Whether we enjoy shopping or not, we all do it. The nice thing about most shopping experiences is that you can return something you don't like and receive a full refund, exchange or credit. If only return policies extended enough years to take those f**king mini disc players back. For years I've had casual conversations with a wide variety of executives about their travel and I'm constantly taken aback by the prices they pay for refundable tickets. What idiots! Only, they're not, the market has shifted and I just had a great refundable ticket experience without breaking the bank. Here are the basics, pro's and cons....
Money is precious, time is precious and in the words of Forrest Gump, "it" happens. Refundable tickets are more expensive because they are... flexible. Airlines love nailing you when your life changes and this is the premium they charge for less stress. With refundable or "flexible" tickets you can generally change dates, flights, or cancel at no expense allowing for changing travel plans, unforeseen events and whatever else the world may throw at you. Is it for me? These are the questions to ask yourself....
What Is the Cost Difference?
A refundable ticket can be a few bucks more or a few thousand more. I'm going to assume you can figure out which is better. In buying economy tickets with set travel plans it's generally never worth more than a couple hundred bucks to go flexible. With that said, eep in mind that if your plans do change and you opted to save money and go non refundable over purchasing the flexible refundable ticket, most airlines levy a minimum $100 change fee, with some as high as $250, ouch! If change is a regular occurrence in your life it's certainly a thought worth pondering. Surprisingly, most business class fares offer the same inflexibility as economy with the same annoying change fees. Fortunately there are increasing instances where the refundable business price is virtually identical to the promotional, non changeable or refundable business fare. There was recently an amazing business class sale from the US to Buenos Aires on a Dreamliner and the difference between the sale price and the refundable sale price was only $50 and I find small differentials such as this to be more and more common. This was a no brainer, $50 for peace of mind, flexibility and the ability to completely change your mind and receive a full refund is well worth the minimal expense.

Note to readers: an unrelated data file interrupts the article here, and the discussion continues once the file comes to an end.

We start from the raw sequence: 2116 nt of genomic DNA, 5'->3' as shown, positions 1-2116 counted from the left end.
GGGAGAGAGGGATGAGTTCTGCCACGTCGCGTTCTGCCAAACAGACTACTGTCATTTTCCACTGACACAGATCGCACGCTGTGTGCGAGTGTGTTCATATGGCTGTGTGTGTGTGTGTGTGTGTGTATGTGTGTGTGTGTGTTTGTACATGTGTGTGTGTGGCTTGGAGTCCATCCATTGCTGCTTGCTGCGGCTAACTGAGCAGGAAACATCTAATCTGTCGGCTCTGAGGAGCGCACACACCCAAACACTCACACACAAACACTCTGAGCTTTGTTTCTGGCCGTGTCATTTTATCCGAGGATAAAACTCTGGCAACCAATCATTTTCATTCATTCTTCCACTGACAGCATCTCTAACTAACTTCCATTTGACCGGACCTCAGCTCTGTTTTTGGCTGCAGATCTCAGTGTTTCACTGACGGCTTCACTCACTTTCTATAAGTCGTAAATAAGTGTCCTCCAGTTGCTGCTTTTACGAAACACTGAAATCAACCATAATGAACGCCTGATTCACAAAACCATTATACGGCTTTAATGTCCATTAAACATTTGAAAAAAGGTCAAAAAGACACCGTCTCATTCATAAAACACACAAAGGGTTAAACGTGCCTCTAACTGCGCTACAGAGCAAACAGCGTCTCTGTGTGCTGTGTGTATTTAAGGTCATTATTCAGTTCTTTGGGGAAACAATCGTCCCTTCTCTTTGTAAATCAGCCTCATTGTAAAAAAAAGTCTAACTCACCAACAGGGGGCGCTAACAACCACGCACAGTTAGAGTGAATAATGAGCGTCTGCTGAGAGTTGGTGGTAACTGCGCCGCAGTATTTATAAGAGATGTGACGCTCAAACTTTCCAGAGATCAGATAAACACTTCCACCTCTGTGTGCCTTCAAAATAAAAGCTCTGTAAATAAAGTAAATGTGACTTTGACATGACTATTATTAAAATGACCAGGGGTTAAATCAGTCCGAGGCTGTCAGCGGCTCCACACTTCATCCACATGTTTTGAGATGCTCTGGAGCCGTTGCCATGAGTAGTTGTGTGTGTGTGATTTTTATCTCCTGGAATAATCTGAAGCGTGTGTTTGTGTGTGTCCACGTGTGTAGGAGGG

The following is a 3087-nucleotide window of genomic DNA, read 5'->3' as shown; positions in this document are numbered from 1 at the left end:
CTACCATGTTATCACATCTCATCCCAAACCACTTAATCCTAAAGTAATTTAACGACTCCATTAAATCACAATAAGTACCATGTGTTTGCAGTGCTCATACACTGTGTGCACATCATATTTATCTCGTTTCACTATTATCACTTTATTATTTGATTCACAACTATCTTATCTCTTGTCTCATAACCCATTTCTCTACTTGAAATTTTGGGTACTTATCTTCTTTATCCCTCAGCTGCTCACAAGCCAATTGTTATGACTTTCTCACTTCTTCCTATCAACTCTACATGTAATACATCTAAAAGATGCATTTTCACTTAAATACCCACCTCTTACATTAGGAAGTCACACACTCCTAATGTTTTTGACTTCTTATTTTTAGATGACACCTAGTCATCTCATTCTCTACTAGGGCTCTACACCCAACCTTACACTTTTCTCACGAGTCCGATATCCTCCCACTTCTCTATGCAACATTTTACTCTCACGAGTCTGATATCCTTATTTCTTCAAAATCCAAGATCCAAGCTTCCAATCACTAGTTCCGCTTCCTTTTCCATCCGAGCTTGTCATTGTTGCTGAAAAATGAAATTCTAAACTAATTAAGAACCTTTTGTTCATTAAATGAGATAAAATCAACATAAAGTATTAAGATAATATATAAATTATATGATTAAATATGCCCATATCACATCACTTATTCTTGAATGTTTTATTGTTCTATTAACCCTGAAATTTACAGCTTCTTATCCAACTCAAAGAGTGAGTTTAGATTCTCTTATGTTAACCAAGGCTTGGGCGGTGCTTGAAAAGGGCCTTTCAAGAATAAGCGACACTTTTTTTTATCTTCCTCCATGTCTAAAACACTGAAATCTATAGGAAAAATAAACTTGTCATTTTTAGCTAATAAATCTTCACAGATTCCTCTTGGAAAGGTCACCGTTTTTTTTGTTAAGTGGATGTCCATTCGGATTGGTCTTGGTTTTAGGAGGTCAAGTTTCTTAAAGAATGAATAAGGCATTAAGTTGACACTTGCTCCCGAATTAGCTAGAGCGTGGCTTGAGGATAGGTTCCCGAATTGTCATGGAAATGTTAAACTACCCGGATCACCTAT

What more Am I Getting?
This is the curve (spin) ball in the equation. On some airlines, especially on shorter routes, business class is just double the standard cost to economy. When these tickets costing double offer little in amenities and remain non refundable ticket it's almost always NOT worth it. For refundable business class however it can be a different proposition entirely. I mention this because in booking connecting flights from Johannesburg to Cape Town I found that non refundable economy tickets were going for $275 per person and glancing over to the business column, I found that refundable business tickets were going for $504. Sure I paid double but I snagged flat beds, a better airport experience and when I needed to change to a later date yesterday, managed to avoid a change fee on each ticket which would have equalled the cost of business in the first place! So yes, if my plans were not changing I would've paid double for little. In this particular instance my plans changed and had I not booked business in the first place I would've paid for it without getting to fly it. Talk about a painful lesson! It's worth a glance...
Can I Upgrade From The Refundable Fare?
Continuing on a similar note, regardless of cabin when a refundable ticket is competitively priced and in your price range it can lead to a fantastic experience and your best chance for an upgrade, complimentary or not. Across the board it is far easier to upgrade from refundable "full" fares to the next cabin class than on discounted fares. On many airlines you require less miles and have more access to premium and business availability in advance. If you happen to hold elite status, you would also be first in line for a complimentary upgrade as fare class is often the deciding factor between two people when upgrades are offered up. If you have miles to burn and refundable tickets are competitively priced it's a good proposition. Of course if you are maximizing your chances, you should always look at upgrade availability before purchase. A simple phone call or award ticket search on the airline website should let you know if there is upgrade space available. Then again, you're on a flexible ticket, you can change to whichever flight has the upgrade available and lock it in. Bingo!
No two situations are ever the same. Intelligence however is your key to getting the most out of whatever situation is thrown at you. Knowing what to look for is half the battle and weighing these thoughts can lead to savings, upgrades and peace of mind. If your work life is stressful enough, don't spend your free time and vacation paying fees and grinding it out on the phone. See you on the beach.
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